There are three key facets for getting requirements approved. They are identifying the right folks to establish and approve the requirements baseline, determining which requirements goes into the release, and approving the requirements.
· Establish an application-level change control board (CCB): The first facet for approving requirements focuses on establishing a change control board (CCB) at the application level. Those assigned to the CCB should be considered stakeholders of the application and are empowered to establish requirements baselines per release and approve or reject new requirements or changes to existing requirements across the application lifecycle. This may include, but not limited to the application owner (product manager), test manager, development manager, and customer representative (this may be marketing).
CM support: The CCB is a key element of configuration management. The CCB, like the CM discipline, focuses on the importance of managing and controlling change.
· Determine requirements of releases: The second facet of approving requirements focuses on allocating requirements to the releases of an application based on the priority and estimated effort of the requirements. This is the task of the application-level CCB. Their first goal is establishing a baseline of requirements for the latest release (then subsequent releases). The ability to determine if the requirements are attainable in a release is based on the requirements estimates given along with the estimated effort of the bug fixes and other changes being included in a release. Otherwise, several of the requirements (or bug fixes) may need to be deferred to subsequent releases (whether a major, minor, or patch release).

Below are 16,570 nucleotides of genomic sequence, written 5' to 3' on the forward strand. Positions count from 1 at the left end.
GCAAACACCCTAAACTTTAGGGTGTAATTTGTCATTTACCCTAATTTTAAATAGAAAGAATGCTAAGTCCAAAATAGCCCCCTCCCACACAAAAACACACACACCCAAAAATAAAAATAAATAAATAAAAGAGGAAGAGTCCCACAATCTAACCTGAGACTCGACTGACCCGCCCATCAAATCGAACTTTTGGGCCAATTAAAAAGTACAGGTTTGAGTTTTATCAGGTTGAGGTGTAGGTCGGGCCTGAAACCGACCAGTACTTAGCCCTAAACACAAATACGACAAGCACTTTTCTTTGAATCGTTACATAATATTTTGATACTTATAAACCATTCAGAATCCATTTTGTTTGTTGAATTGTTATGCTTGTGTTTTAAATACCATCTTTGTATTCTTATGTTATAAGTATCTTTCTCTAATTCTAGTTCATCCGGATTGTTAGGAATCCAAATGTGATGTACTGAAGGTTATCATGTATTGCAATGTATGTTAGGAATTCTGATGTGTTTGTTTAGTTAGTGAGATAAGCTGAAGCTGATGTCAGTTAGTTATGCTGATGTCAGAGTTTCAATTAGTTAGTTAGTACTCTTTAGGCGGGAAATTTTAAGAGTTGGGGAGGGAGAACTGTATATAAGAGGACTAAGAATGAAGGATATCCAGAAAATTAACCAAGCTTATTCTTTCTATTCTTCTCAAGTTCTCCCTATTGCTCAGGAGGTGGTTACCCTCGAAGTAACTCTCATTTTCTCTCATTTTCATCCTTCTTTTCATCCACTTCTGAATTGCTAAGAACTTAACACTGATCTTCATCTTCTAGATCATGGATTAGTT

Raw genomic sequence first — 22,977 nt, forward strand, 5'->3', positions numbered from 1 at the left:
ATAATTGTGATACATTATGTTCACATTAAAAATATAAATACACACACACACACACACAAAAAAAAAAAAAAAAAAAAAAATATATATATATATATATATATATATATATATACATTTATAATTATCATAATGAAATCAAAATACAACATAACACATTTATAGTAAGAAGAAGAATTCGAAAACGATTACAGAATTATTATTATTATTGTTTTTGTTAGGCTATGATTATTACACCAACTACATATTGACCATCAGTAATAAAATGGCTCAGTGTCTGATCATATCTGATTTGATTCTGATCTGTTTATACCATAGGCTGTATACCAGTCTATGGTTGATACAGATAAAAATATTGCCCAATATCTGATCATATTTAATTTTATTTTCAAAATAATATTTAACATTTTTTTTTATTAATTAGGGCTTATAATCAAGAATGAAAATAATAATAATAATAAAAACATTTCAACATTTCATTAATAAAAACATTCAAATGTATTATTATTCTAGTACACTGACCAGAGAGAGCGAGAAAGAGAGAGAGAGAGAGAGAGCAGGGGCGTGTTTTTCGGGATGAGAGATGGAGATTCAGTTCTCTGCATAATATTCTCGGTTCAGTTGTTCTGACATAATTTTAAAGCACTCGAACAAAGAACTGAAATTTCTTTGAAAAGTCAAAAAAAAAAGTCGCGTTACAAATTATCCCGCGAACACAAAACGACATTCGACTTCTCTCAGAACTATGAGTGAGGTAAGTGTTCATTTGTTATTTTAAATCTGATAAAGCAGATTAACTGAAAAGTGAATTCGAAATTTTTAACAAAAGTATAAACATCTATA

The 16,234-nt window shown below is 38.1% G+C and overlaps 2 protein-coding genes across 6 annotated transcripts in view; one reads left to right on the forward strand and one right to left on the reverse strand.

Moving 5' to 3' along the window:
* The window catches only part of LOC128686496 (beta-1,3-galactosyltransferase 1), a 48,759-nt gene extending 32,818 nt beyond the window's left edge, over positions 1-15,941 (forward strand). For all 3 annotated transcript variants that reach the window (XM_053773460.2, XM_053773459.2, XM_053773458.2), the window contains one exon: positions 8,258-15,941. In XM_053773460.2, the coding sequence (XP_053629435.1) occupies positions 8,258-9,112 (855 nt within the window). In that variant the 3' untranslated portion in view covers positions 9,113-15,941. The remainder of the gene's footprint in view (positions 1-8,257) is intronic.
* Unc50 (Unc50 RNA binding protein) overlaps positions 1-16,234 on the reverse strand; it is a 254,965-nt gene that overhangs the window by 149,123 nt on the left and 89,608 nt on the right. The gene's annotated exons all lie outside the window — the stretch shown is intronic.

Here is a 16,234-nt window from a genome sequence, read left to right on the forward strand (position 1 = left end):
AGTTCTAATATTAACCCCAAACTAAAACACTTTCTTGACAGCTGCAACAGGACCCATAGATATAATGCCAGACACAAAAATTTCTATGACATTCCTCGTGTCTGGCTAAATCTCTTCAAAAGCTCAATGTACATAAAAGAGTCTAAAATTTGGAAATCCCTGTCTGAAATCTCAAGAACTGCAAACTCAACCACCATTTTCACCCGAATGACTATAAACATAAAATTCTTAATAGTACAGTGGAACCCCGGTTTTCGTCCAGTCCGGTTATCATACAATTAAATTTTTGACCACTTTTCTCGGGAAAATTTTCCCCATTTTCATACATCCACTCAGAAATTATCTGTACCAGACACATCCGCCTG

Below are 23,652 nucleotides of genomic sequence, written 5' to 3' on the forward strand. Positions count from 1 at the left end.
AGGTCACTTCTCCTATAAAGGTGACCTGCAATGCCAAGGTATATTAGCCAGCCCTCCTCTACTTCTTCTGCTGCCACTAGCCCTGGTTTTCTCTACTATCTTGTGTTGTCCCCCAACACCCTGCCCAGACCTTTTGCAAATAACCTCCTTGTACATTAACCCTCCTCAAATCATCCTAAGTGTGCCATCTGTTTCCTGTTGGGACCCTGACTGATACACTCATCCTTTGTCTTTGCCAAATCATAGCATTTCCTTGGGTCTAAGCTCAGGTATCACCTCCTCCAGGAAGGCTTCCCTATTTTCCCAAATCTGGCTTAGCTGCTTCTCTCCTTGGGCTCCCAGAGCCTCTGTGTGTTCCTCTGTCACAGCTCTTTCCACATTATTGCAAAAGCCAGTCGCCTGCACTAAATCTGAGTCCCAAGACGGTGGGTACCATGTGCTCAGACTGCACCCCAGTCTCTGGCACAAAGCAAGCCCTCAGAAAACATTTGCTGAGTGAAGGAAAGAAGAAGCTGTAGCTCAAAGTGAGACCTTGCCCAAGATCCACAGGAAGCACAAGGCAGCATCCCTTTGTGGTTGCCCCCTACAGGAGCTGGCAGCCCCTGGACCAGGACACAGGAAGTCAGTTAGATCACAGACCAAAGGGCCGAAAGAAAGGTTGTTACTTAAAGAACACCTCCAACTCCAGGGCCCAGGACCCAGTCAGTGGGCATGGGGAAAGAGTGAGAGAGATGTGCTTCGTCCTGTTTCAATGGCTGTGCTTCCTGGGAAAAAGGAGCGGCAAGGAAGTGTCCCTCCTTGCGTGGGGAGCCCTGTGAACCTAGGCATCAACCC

· Approve the requirements baseline for a release: The third facet focuses on approving the set of requirements to establish a requirements baseline for a given release. This again is the task for the application-level CCB. They will review the set of requirements, ensure the estimates of effort align with the schedule, and then approve the set of requirements to establish the contents for a release. This becomes the requirements baseline for a release and changes will be managed too it at the project level.
CM support: Approving the baseline is a change control board (CCB) task, which is a key element of configuration management.
Management of Requirements
Requirements Management refers to managing changes to an approved requirements baseline for a release. There are four key facets to managing a requirement. They are to establish a requirements management (RM) process, establish a project-level CCB, establish a CCB Conduct Guidelines, and implement the RM process.
· Establish a requirements management process: The first facet of managing requirements is to establish an RM process. Typical steps in an RM process include: